Abstract 19890: Female Sex is Independently Associated to Coronary Microvascular Dysfunction and Worse Myocardial Reperfusion After Percutaneous Coronary Interventions

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Introduction: Improvements in ischemic heart disease (IHD) management have been unbalanced between sexes. Coronary microvascular dysfunction (CMD) is a putative reason for worse outcomes in women.

Hypothesis: To explore sex and gender-sensitive determinants of CMD in IHD patients.

Methods: The Endocrine Vascular disease Approach (EVA) is an ongoing monocentric observational study, aimed to assess sex- and gender-specific interactions between coronary circulation, hormonal status, and platelet function. Consecutive IHD patients undergoing urgent or elective angiography with or without percutaneous coronary interventions (PCI) were enrolled. CMD was assessed using myocardial blush grade (MBG). Baseline clinical, pharmacological and sociocultural parameters were recorded.

Results: One hundred and sixty-three patients (mean age 67±11 years; 39% women) were analyzed. The referral reason for angiography was acute coronary syndrome in half cases, regardless sex. A previous IHD diagnosis was reported more frequently in men, women were less smokers, more frequently retired and widow, less adherent to medication therapy (all, p<0.05). The Duke Activity Status Index identified a worse performance status in women compared to men (28.2±18 vs 38.3±17, p=0.0002). The median in-hospital stay was longer in women (9 [6-17.5] vs 7 [4-12.5] days, p=0.032). CMD (defined by MBG<2) was significantly more frequently detected in women compared to men (48% vs 31%, p=0.034). Ischemia with no obstructive coronary disease was prevalent in women (40% vs 25%, p= 0.017). In the subgroup of patients undergoing PCI (n=68, 41.7%) the no achievement of optimal microvascular reperfusion (MBG=3), despite optimal restoration of epicardial flow, was higher in women compared to men (86% vs 56%, p=0.015). In the multiple regression analysis, only female sex was independently associated to CMD (OR 2.02, 95% CI 1.05-3.88, p=0.034) and to a MBG<3 after PCI (OR 4.88, 95% CI 1.26-18.7, p=0.022).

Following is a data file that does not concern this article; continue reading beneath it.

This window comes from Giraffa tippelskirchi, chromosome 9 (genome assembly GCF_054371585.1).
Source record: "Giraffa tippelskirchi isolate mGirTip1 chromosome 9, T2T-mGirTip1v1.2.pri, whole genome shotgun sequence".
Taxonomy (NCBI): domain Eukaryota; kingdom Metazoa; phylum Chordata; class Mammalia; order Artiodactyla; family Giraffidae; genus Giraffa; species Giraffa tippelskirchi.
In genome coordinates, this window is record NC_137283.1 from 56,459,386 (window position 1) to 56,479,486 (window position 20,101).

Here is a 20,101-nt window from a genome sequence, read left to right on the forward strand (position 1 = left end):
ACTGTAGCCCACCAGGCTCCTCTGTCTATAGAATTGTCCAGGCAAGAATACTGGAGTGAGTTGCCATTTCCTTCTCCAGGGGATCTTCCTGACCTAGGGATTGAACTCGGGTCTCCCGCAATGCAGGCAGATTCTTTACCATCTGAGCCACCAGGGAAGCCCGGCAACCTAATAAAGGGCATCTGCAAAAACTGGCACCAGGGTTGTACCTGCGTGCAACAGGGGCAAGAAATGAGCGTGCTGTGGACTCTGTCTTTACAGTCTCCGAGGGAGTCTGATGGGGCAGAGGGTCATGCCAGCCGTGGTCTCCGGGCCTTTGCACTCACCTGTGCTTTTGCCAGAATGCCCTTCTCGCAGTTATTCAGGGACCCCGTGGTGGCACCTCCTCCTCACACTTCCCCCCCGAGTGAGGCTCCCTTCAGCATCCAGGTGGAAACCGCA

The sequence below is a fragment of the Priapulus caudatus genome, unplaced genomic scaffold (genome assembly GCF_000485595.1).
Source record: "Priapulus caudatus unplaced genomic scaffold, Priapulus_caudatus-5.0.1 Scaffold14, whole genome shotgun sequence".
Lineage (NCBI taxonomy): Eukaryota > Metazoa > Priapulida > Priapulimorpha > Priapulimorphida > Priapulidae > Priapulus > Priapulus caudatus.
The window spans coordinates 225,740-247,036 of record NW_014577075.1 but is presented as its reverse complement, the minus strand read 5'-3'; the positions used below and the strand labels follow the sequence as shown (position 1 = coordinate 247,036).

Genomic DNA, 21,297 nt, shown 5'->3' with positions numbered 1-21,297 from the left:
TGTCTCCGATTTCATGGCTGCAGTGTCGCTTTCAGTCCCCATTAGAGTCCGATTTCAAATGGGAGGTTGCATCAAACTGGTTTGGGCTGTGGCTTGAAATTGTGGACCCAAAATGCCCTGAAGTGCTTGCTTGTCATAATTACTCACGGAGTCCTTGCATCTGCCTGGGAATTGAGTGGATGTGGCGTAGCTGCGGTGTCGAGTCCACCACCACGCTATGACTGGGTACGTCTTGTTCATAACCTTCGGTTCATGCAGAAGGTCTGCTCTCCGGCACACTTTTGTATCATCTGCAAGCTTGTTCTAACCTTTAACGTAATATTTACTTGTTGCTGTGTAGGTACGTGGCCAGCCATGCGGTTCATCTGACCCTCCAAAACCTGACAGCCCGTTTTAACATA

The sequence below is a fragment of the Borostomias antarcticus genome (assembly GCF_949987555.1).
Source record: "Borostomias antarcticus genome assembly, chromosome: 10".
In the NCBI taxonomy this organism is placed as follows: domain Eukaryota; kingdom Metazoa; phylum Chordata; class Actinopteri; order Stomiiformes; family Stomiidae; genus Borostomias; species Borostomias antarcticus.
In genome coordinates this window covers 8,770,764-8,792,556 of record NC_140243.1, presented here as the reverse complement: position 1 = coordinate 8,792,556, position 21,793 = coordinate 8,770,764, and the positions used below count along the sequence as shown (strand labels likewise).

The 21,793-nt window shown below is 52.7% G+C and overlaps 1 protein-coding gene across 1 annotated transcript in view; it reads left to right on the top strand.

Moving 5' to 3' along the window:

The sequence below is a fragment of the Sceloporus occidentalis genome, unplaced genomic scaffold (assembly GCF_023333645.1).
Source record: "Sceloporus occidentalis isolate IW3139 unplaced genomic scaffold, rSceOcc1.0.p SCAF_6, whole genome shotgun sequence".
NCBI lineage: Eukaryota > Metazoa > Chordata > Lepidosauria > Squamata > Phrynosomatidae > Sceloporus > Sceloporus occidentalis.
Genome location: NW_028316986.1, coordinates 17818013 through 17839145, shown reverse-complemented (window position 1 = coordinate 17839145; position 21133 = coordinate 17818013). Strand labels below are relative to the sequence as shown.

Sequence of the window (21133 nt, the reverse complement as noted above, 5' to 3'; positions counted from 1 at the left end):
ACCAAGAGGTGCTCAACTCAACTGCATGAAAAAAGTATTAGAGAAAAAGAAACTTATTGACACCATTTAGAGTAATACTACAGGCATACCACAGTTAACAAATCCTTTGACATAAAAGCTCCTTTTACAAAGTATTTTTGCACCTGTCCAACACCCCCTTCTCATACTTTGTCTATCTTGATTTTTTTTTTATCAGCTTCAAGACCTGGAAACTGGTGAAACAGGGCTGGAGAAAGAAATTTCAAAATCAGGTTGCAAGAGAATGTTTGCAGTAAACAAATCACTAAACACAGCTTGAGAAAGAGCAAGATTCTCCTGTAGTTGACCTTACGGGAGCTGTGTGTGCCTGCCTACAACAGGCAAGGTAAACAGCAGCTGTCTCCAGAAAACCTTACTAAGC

Conclusions: Female sex is significantly associated with both CMD and worst myocardial perfusion after PCI. The further exploration of hormonal balance and platelet reactivity, as well as availability of outcomes data in the EVA cohort, will provide deepen insights to analyze this phenomenon.

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